Facing speech-language pathologist shortages, districts look to contingent labor.
Many K-12 schools are in a bind.
On one hand, they face a shortage of qualified therapists to help special-needs children. On the other hand, they must remain in compliance with the federally mandated Individuals with Disabilities Education Act (IDEA), which requires that disabled children ages 3-21 receive special education and related services.
The longer it takes schools to fill a position, the longer children could go without treatment — and the longer schools are out of compliance. So school districts are doing something different. They’re turning to contingent labor for help.
Therapists play a critical role in schools across the United States. Speech-language pathologists, along with occupational and physical therapists, assist children with autism, health impairments, and physical, emotional, learning or intellectual disabilities. The treatments these therapists provide make it possible for special-needs kids to be mainstreamed into regular classrooms.
The therapist staffing shortage affects all types of schools — public, private and charter — and its impact is felt in schools across the country.
The National Coalition on Personnel Shortages in Special Education and Related Services noted that 47% of speech-language pathologists who work in schools reported special education personnel shortages in their schools in 2012. The lack of occupational therapists in New York City schools was the subject of a WYNC Radio piece earlier this year. In California and Illinois, bilingual therapists are in short supply.
AMN Healthcare is receiving an increasing number of contacts from schools and school districts that cannot find the therapists they need. Therapist shortages are affecting many areas of healthcare, but schools face added pressure due to the government mandate and the lack of care for children who need help.
Desperate to fill positions, schools have found that healthcare staffing agencies specializing in contract labor are proving quite useful.
Matching therapists to schools requires a certain skill. It takes a special type of clinician to work with special-needs children. A therapist who has spent an entire career in a nursing facility may not be suitable for a school-based setting.
To place the right candidates in K-12 schools, a healthcare staffing agency looks for people who have shown stability in their careers, and who have worked in pediatrics or school systems. School therapists must handle intense pressure as well. In an average school district, they typically handle a full-time caseload of 45-60 students.
Matching candidates to specific schools is also different than placing therapists in hospitals, outpatient clinics or skilled nursing facilities, which offer shorter assignments. Schools often desire full-time candidates for an entire school year. A longer assignment, however, can be appealing to contractors who want to stay put for a while. Other perks of working in schools, of course, are Thanksgiving, Christmas and spring vacations during the year and summers off.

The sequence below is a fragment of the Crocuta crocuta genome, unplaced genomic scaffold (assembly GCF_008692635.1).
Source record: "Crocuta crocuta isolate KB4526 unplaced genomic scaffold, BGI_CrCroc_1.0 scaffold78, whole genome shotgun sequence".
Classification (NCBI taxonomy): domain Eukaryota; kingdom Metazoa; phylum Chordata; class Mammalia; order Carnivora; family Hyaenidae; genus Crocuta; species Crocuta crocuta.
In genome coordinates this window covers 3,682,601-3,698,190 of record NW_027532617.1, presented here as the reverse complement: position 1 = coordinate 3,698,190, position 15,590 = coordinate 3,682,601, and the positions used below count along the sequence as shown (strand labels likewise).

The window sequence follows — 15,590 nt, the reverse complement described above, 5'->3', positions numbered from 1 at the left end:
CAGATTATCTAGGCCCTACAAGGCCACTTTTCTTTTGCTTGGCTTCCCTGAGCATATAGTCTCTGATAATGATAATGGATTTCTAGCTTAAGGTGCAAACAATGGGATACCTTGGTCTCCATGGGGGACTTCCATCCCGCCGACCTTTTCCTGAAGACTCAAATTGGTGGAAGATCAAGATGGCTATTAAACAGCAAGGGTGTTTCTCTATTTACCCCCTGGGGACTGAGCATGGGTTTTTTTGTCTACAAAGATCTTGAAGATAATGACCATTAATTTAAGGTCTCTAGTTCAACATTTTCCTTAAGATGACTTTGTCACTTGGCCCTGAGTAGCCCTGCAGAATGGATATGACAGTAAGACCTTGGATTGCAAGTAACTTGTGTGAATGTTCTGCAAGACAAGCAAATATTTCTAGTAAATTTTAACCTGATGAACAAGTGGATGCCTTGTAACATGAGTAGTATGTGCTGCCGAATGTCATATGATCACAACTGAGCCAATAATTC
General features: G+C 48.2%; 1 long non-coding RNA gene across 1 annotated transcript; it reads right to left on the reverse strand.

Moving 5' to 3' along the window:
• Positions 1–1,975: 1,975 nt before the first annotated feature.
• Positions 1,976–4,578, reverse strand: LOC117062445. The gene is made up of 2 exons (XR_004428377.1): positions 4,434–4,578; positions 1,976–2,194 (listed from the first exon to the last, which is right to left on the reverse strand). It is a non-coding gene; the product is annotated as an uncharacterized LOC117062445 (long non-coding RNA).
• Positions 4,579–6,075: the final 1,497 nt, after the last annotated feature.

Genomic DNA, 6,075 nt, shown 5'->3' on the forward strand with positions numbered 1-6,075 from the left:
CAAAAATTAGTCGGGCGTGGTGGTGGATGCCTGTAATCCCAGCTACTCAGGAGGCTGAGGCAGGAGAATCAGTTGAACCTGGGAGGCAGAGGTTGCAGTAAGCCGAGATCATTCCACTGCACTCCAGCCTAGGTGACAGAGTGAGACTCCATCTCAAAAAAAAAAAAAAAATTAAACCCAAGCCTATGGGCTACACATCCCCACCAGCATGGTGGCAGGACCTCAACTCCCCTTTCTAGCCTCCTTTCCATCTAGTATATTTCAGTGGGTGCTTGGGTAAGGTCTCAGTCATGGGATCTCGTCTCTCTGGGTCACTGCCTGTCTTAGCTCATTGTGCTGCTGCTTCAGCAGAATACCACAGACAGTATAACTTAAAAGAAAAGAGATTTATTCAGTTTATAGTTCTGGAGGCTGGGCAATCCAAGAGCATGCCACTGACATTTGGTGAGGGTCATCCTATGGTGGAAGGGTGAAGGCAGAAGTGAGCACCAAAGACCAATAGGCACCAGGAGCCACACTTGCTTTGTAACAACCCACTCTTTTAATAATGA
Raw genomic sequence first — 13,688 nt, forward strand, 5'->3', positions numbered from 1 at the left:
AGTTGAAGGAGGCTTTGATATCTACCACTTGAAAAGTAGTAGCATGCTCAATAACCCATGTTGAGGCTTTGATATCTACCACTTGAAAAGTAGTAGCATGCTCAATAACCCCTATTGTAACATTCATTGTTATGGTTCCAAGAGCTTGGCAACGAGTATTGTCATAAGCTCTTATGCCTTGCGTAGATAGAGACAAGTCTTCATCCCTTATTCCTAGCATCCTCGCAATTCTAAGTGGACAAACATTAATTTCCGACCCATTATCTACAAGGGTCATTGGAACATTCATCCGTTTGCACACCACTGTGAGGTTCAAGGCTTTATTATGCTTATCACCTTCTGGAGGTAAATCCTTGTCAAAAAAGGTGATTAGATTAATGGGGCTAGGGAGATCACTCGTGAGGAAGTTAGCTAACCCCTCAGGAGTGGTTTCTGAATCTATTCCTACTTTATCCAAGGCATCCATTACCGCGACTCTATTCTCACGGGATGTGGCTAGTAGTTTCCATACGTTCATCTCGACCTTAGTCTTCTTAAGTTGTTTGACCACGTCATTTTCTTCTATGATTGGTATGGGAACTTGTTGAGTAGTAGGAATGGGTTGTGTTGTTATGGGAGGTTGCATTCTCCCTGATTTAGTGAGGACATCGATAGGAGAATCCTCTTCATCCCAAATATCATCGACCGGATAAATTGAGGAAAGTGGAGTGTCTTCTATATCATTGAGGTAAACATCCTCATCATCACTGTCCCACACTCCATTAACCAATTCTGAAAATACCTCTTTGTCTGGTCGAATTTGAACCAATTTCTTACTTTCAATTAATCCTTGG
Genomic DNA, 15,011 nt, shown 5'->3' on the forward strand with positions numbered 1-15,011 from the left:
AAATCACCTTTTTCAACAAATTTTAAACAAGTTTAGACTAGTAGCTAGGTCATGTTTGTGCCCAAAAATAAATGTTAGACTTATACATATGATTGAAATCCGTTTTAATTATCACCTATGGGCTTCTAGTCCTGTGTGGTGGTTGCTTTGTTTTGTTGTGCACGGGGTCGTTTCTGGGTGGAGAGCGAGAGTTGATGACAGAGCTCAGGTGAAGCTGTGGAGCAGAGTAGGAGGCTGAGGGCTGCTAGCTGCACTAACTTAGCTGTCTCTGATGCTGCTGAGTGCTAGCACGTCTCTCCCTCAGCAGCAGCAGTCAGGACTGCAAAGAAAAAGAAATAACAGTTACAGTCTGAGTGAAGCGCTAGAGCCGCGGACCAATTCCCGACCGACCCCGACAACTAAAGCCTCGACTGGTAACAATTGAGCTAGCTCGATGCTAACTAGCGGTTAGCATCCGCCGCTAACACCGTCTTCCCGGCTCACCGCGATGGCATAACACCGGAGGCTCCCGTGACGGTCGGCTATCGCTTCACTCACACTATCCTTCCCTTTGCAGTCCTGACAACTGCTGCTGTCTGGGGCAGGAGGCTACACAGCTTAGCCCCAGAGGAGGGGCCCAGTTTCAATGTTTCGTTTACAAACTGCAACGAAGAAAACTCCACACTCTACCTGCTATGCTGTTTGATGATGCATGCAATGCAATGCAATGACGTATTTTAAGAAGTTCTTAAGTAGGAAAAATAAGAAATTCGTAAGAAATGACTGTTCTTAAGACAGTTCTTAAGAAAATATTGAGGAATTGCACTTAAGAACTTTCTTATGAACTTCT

Another challenge is that unlike hospitals, which work with hundreds of vendors, school districts generally work with fewer vendors and don’t know how to broadcast their needs. It often falls on the shoulders of overwhelmed special education directors to handle hiring. While they’re entirely capable of interviewing and assessing candidates, they’re pressed for time dealing with other administrative and managerial duties, as well as working directly with teachers and parents.
This is where a large healthcare staffing agency with a vendor management system comes in handy. It can tap into a database of agencies to find candidates from all over the country, including candidate selection, interviews, background checks, credentialing, timekeeping, billing and related workforce processes.
When it comes to interviewing, healthcare staffing agencies must adapt to a school’s expectations. While agencies usually conduct interviews via phone, this practice can make schools and special education directors wary. They’re uneasy bringing someone sight-unseen into a school setting to work with children, even if the candidate has passed the necessary background checks and TB tests.
In that case, Skype and virtual interviewing are a good compromise. This gives the special education director the opportunity to talk to a candidate face-to-face. This often dispels any discomfort a school may have about not meeting the candidate in person.
Healthcare staffing agencies are quickly learning what schools need to successfully fill positions. They’re adapting their practices to work with these particular clients.
For their part, schools have discovered that relying on contingent labor helps them quickly fill vacancies. And if they empower agencies to take the hiring completely off their hands, special education directors have time to focus on what’s important — ensuring kids receive the care they need.